ST. PETERSBURG — Home decoration is and is not similar to fashion.
Is: New themes and color trends surface seasonally.
Not: Buying a purple skirt is one thing; buying a purple sofa is another.
Still, the impulse in both realms is toward beauty and value, along with a desire to translate our essential selves into a visual statement.
As a great accessory can do wonders for plain apparel, so can an interesting fillip create a happy foil to neutral interiors.
For inspiration, consider a visit to "Architectural Details and Other Decorative Crafts," a new exhibition at Florida Craftsmen Gallery. It spotlights artists and craftsmen who create custom pieces that can bring personality and individuality to any space. Architectural details and sculptural accessories are displayed as starting points for inspiration. Even the most ubiquitous and basic elements, this show tells us, can be rethought.
A front door, for example, can be more than an entry point; see it as a visual transition linking exterior to interior, making an aesthetic first impression, as does Larry Roofner's art deco-style stained glass design. Even a wood floor can be more than generic planks; Terry Reeb of Hardwood Specialists displays a sample made of reclaimed red heart pine beams sliced horizontally rather than vertically to reveal their circular grain, arranged in a pattern that resembles carpeting. William Stack of Stack Design banishes the standard overhead light fixture (usually part of a rotating fan combo) in favor of tubes of etched glass that hang like votive candles from the ceiling.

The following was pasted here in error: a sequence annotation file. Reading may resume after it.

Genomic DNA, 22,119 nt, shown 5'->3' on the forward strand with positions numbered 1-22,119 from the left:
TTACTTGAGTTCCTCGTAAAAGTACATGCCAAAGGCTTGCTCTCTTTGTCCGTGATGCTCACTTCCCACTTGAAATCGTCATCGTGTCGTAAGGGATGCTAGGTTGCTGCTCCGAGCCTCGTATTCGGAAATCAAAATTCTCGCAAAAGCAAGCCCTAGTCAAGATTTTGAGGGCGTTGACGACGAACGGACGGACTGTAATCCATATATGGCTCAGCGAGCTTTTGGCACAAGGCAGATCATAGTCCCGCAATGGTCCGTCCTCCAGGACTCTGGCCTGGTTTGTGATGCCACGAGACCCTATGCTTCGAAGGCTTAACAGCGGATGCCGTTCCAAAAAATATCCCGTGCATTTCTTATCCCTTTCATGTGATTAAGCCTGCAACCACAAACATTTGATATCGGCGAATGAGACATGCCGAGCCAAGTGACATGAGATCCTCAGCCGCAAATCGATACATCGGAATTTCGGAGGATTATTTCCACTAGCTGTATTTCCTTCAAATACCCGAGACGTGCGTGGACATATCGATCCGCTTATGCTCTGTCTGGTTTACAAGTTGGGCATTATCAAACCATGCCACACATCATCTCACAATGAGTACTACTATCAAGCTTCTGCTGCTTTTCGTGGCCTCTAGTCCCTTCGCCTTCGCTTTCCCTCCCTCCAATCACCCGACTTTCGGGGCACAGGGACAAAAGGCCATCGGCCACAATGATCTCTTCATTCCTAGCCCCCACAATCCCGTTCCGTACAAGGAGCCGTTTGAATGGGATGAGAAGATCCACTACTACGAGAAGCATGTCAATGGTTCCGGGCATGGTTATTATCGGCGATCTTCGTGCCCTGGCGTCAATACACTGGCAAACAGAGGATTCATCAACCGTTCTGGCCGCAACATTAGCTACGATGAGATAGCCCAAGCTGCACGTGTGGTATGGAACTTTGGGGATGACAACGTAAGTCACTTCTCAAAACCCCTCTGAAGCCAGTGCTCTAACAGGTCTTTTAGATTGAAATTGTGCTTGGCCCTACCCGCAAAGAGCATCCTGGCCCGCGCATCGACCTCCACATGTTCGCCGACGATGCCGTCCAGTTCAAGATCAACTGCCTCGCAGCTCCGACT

Handmade tables and chairs are beautiful in their own right but can earn their keep as functional, everyday workhorses, from Alex Klahm's lyrical table of wrought iron and glass to David Bradford's curved wood bench.
One of the standouts is a rolling cabinet by glass artist Duncan McClellan. Wood doors on one side are inset with etched glass. The three other sides are made of carved stone tiles. Its top is steel-clad. It could begin an evening as a kitchen work station, be rolled into a dining room as a buffet, then continue into a foyer or living room as a display piece.
Steel and brass sconces by Pierre Haskelson of Artona Metal Art, a large fused glass disc by Catherine Woods and a mosaic by Joshua Johnson of JMJ Design would add bold exclamation points to any wall. Frank Colson's enormous lineup of masklike faces becomes the wall.
I was disappointed that wall treatments were not explored. We all know about murals but what about the possibilities of graphic stencils? Or, as an alternative to wallpaper or paint, a wall design we're beginning to see in shelter magazines, laser-cut from the self-adhering material used by museums for wall texts?
Still, there's plenty to stoke the creative fires here.
And besides, not everything is meant to appeal to everyone. Where would the fun be in that? Designing is, like dressing, a matter of individual taste.
Lennie Bennett can be reached at firstname.lastname@example.org or (727) 893-8293.